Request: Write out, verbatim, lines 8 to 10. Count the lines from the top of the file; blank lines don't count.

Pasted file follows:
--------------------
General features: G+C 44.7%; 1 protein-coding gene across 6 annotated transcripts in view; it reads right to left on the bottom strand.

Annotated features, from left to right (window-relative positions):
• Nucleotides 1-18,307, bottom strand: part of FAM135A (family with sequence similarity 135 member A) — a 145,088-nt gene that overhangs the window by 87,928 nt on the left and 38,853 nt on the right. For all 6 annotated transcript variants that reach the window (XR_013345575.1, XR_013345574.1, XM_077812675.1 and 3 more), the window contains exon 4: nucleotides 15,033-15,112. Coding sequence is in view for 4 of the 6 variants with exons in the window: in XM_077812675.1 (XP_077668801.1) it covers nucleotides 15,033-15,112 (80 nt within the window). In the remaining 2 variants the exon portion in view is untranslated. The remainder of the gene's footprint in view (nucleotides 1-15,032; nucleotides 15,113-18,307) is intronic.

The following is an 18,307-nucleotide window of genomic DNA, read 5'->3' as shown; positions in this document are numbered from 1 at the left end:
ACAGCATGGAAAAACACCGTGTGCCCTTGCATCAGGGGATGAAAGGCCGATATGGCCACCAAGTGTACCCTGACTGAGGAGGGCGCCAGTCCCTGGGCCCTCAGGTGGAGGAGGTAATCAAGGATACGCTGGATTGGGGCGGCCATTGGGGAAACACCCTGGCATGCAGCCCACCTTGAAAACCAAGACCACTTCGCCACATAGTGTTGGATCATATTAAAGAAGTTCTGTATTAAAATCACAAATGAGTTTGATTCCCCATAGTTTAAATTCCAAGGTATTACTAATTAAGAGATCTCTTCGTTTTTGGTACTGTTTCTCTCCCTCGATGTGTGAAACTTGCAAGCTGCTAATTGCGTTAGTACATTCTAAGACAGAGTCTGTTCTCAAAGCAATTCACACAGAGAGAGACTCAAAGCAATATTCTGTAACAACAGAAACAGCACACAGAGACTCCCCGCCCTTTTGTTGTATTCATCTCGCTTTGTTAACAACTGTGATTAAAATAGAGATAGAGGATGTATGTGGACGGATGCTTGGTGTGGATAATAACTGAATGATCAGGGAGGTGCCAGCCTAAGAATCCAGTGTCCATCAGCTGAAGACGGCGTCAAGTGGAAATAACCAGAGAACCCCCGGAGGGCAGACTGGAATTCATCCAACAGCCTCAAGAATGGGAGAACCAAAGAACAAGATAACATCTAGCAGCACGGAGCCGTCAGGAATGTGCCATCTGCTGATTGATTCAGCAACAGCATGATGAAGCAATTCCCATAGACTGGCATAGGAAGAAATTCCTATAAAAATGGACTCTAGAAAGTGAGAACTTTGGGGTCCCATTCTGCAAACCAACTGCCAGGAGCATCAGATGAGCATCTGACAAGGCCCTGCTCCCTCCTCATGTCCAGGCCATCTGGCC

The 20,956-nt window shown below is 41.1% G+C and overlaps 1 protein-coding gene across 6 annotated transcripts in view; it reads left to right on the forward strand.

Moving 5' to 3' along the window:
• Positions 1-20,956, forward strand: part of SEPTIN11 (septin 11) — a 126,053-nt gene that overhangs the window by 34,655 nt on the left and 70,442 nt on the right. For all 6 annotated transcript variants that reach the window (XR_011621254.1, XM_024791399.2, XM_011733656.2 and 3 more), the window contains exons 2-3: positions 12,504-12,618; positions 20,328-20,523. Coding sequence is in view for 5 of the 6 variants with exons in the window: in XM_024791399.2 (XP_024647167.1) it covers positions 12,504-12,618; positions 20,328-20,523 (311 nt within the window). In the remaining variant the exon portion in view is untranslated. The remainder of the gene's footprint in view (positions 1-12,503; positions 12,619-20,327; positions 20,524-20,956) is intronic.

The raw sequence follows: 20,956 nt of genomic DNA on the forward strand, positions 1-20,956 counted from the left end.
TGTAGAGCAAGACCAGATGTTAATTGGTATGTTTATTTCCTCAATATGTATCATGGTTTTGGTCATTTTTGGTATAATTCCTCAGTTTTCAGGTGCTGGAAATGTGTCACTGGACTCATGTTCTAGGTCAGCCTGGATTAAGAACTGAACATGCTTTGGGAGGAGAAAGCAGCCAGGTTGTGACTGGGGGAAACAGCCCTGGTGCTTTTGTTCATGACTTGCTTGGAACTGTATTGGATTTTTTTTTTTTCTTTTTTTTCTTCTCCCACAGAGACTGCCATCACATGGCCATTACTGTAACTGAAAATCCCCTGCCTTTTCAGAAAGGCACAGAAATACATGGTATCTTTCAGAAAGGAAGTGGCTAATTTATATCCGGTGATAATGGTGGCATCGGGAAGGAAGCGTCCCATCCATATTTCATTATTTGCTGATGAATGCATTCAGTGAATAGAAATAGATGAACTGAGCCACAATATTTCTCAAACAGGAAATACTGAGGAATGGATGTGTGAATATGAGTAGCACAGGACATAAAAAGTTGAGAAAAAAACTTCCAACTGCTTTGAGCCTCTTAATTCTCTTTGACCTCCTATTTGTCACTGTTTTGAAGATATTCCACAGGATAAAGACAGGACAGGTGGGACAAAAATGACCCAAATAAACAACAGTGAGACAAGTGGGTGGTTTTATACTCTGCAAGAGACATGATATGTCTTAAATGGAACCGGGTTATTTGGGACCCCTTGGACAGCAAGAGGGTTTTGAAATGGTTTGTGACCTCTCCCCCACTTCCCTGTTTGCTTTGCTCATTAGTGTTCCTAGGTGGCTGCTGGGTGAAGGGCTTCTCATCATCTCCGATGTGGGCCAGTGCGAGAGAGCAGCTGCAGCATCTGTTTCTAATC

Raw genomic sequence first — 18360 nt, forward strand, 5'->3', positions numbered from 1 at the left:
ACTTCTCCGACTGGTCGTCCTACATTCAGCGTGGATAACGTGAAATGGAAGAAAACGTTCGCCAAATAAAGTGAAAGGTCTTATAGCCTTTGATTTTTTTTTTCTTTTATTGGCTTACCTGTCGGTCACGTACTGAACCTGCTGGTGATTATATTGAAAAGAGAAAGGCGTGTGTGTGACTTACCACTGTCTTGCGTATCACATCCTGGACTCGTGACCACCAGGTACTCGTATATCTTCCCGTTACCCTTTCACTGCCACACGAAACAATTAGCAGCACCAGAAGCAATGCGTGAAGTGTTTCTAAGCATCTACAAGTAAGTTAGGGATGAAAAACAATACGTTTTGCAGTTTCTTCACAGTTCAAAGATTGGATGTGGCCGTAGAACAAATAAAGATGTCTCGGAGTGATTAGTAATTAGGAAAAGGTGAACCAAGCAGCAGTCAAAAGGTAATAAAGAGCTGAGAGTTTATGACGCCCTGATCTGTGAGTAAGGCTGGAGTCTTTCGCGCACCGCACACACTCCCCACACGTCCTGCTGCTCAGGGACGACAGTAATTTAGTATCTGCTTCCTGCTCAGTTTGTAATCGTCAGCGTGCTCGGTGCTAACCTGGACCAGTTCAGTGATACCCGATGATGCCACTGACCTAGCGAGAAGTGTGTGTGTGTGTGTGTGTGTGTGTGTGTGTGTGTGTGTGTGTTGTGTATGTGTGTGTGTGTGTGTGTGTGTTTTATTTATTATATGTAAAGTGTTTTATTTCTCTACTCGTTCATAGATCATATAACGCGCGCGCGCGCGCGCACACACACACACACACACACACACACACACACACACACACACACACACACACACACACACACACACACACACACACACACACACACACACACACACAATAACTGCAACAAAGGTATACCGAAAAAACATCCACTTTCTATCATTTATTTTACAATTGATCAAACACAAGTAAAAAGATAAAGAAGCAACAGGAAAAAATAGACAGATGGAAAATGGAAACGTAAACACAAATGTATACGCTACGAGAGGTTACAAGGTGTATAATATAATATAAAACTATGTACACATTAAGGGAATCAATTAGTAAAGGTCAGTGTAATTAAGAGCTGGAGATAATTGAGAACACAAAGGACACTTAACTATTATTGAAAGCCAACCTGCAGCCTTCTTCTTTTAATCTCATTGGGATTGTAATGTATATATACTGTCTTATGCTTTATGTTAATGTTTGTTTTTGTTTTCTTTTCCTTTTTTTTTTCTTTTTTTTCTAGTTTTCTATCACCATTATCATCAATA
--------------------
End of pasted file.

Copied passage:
• Positions 1-20,956, forward strand: part of SEPTIN11 (septin 11) — a 126,053-nt gene that overhangs the window by 34,655 nt on the left and 70,442 nt on the right. For all 6 annotated transcript variants that reach the window (XR_011621254.1, XM_024791399.2, XM_011733656.2 and 3 more), the window contains exons 2-3: positions 12,504-12,618; positions 20,328-20,523. Coding sequence is in view for 5 of the 6 variants with exons in the window: in XM_024791399.2 (XP_024647167.1) it covers positions 12,504-12,618; positions 20,328-20,523 (311 nt within the window). In the remaining variant the exon portion in view is untranslated. The remainder of the gene's footprint in view (positions 1-12,503; positions 12,619-20,327; positions 20,524-20,956) is intronic.

The raw sequence follows: 20,956 nt of genomic DNA on the forward strand, positions 1-20,956 counted from the left end.
TGTAGAGCAAGACCAGATGTTAATTGGTATGTTTATTTCCTCAATATGTATCATGGTTTTGGTCATTTTTGGTATAATTCCTCAGTTTTCAGGTGCTGGAAATGTGTCACTGGACTCATGTTCTAGGTCAGCCTGGATTAAGAACTGAACATGCTTTGGGAGGAGAAAGCAGCCAGGTTGTGACTGGGGGAAACAGCCCTGGTGCTTTTGTTCATGACTTGCTTGGAACTGTATTGGATTTTTTTTTTTTCTTTTTTTTCTTCTCCCACAGAGACTGCCATCACATGGCCATTACTGTAACTGAAAATCCCCTGCCTTTTCAGAAAGGCACAGAAATACATGGTATCTTTCAGAAAGGAAGTGGCTAATTTATATCCGGTGATAATGGTGGCATCGGGAAGGAAGCGTCCCATCCATATTTCATTATTTGCTGATGAATGCATTCAGTGAATAGAAATAGATGAACTGAGCCACAATATTTCTCAAACAGGAAATACTGAGGAATGGATGTGTGAATATGAGTAGCACAGGACATAAAAAGTTGAGAAAAAAACTTCCAACTGCTTTGAGCCTCTTAATTCTCTTTGACCTCCTATTTGTCACTGTTTTGAAGATATTCCACAGGATAAAGACAGGACAGGTGGGACAAAAATGACCCAAATAAACAACAGTGAGACAAGTGGGTGGTTTTATACTCTGCAAGAGACATGATATGTCTTAAATGGAACCGGGTTATTTGGGACCCCTTGGACAGCAAGAGGGTTTTGAAATGGTTTGTGACCTCTCCCCCACTTCCCTGTTTGCTTTGCTCATTAGTGTTCCTAGGTGGCTGCTGGGTGAAGGGCTTCTCATCATCTCCGATGTGGGCCAGTGCGAGAGAGCAGCTGCAGCATCTGTTTCTAATC